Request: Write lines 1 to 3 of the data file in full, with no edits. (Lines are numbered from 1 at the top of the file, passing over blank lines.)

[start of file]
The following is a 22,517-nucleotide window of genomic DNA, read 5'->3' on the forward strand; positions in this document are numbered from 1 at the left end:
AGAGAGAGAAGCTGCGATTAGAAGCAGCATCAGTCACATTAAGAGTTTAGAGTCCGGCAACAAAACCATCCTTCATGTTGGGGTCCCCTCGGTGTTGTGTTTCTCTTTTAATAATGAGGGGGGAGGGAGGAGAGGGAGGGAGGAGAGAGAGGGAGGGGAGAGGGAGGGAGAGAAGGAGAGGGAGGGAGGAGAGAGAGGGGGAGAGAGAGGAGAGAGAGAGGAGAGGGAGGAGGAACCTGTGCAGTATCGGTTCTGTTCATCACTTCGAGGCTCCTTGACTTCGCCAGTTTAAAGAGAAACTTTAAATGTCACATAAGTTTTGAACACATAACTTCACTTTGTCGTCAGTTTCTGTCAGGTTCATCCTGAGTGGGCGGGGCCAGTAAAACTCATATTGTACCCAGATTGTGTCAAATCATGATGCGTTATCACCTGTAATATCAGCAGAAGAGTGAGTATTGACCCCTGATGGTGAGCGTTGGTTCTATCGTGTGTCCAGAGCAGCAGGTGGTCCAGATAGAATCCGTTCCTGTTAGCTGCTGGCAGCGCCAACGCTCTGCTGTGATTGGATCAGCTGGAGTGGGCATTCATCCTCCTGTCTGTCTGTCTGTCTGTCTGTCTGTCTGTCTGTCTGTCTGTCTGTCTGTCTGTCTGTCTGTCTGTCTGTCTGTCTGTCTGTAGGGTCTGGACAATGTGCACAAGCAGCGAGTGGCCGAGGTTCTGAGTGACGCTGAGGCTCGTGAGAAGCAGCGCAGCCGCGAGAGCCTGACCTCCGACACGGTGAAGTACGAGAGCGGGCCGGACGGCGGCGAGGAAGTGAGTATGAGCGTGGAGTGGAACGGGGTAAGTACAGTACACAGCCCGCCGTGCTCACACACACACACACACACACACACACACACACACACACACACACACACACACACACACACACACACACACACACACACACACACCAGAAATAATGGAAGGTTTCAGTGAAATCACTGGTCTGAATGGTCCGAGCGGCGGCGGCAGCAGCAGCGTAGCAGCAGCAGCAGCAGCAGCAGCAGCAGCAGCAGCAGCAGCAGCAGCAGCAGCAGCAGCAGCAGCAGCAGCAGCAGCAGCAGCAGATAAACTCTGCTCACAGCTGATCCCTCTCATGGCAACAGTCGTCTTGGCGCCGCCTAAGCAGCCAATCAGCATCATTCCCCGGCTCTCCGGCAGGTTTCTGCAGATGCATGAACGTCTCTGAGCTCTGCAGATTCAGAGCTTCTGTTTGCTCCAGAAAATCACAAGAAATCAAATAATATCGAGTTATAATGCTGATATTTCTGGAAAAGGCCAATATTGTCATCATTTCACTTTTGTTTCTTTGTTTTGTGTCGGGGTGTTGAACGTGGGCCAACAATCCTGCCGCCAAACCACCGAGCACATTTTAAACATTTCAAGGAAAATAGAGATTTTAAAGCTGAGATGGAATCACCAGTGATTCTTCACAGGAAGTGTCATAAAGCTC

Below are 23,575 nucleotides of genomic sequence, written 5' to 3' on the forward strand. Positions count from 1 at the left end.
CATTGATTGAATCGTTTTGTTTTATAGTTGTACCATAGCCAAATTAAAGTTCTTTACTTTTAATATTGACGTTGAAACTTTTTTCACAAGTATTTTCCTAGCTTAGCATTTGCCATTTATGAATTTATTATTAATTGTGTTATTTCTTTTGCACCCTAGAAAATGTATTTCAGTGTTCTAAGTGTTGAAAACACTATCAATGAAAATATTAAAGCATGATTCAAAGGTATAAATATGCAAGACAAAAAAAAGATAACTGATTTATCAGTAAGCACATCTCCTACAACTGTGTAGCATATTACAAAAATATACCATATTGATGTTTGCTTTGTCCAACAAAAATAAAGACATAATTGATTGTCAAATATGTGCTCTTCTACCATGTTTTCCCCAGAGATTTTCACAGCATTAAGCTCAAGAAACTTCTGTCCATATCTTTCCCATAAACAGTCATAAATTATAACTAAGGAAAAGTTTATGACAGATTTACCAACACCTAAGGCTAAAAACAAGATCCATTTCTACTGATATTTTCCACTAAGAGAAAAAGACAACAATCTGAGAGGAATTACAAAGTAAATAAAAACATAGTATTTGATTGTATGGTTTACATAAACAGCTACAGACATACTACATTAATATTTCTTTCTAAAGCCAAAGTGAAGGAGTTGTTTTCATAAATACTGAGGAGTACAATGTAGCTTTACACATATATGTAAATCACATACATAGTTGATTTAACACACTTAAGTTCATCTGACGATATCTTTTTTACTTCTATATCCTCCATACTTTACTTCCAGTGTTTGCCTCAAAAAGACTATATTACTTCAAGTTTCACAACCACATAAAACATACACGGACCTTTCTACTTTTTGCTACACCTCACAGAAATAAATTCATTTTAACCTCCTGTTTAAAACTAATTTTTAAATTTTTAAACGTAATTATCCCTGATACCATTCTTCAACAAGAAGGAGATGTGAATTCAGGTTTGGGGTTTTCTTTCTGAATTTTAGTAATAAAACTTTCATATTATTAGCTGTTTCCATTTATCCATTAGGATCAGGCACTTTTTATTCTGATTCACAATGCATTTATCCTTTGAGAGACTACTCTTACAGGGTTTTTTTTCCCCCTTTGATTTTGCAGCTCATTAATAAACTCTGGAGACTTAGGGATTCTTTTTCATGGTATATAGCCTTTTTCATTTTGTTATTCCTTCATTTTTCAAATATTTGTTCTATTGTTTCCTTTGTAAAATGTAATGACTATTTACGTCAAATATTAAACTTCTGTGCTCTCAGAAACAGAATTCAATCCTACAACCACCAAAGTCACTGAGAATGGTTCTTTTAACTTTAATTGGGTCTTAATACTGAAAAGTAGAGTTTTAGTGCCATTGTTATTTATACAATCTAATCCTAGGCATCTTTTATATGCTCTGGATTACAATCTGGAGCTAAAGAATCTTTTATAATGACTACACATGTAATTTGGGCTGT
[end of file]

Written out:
The following is a 22,517-nucleotide window of genomic DNA, read 5'->3' on the forward strand; positions in this document are numbered from 1 at the left end:
AGAGAGAGAAGCTGCGATTAGAAGCAGCATCAGTCACATTAAGAGTTTAGAGTCCGGCAACAAAACCATCCTTCATGTTGGGGTCCCCTCGGTGTTGTGTTTCTCTTTTAATAATGAGGGGGGAGGGAGGAGAGGGAGGGAGGAGAGAGAGGGAGGGGAGAGGGAGGGAGAGAAGGAGAGGGAGGGAGGAGAGAGAGGGGGAGAGAGAGGAGAGAGAGAGGAGAGGGAGGAGGAACCTGTGCAGTATCGGTTCTGTTCATCACTTCGAGGCTCCTTGACTTCGCCAGTTTAAAGAGAAACTTTAAATGTCACATAAGTTTTGAACACATAACTTCACTTTGTCGTCAGTTTCTGTCAGGTTCATCCTGAGTGGGCGGGGCCAGTAAAACTCATATTGTACCCAGATTGTGTCAAATCATGATGCGTTATCACCTGTAATATCAGCAGAAGAGTGAGTATTGACCCCTGATGGTGAGCGTTGGTTCTATCGTGTGTCCAGAGCAGCAGGTGGTCCAGATAGAATCCGTTCCTGTTAGCTGCTGGCAGCGCCAACGCTCTGCTGTGATTGGATCAGCTGGAGTGGGCATTCATCCTCCTGTCTGTCTGTCTGTCTGTCTGTCTGTCTGTCTGTCTGTCTGTCTGTCTGTCTGTCTGTCTGTCTGTCTGTCTGTCTGTCTGTAGGGTCTGGACAATGTGCACAAGCAGCGAGTGGCCGAGGTTCTGAGTGACGCTGAGGCTCGTGAGAAGCAGCGCAGCCGCGAGAGCCTGACCTCCGACACGGTGAAGTACGAGAGCGGGCCGGACGGCGGCGAGGAAGTGAGTATGAGCGTGGAGTGGAACGGGGTAAGTACAGTACACAGCCCGCCGTGCTCACACACACACACACACACACACACACACACACACACACACACACACACACACACACACACACACACACACACACACACACACACCAGAAATAATGGAAGGTTTCAGTGAAATCACTGGTCTGAATGGTCCGAGCGGCGGCGGCAGCAGCAGCGTAGCAGCAGCAGCAGCAGCAGCAGCAGCAGCAGCAGCAGCAGCAGCAGCAGCAGCAGCAGCAGCAGCAGCAGCAGCAGCAGCAGCAGATAAACTCTGCTCACAGCTGATCCCTCTCATGGCAACAGTCGTCTTGGCGCCGCCTAAGCAGCCAATCAGCATCATTCCCCGGCTCTCCGGCAGGTTTCTGCAGATGCATGAACGTCTCTGAGCTCTGCAGATTCAGAGCTTCTGTTTGCTCCAGAAAATCACAAGAAATCAAATAATATCGAGTTATAATGCTGATATTTCTGGAAAAGGCCAATATTGTCATCATTTCACTTTTGTTTCTTTGTTTTGTGTCGGGGTGTTGAACGTGGGCCAACAATCCTGCCGCCAAACCACCGAGCACATTTTAAACATTTCAAGGAAAATAGAGATTTTAAAGCTGAGATGGAATCACCAGTGATTCTTCACAGGAAGTGTCATAAAGCTC

Below are 23,575 nucleotides of genomic sequence, written 5' to 3' on the forward strand. Positions count from 1 at the left end.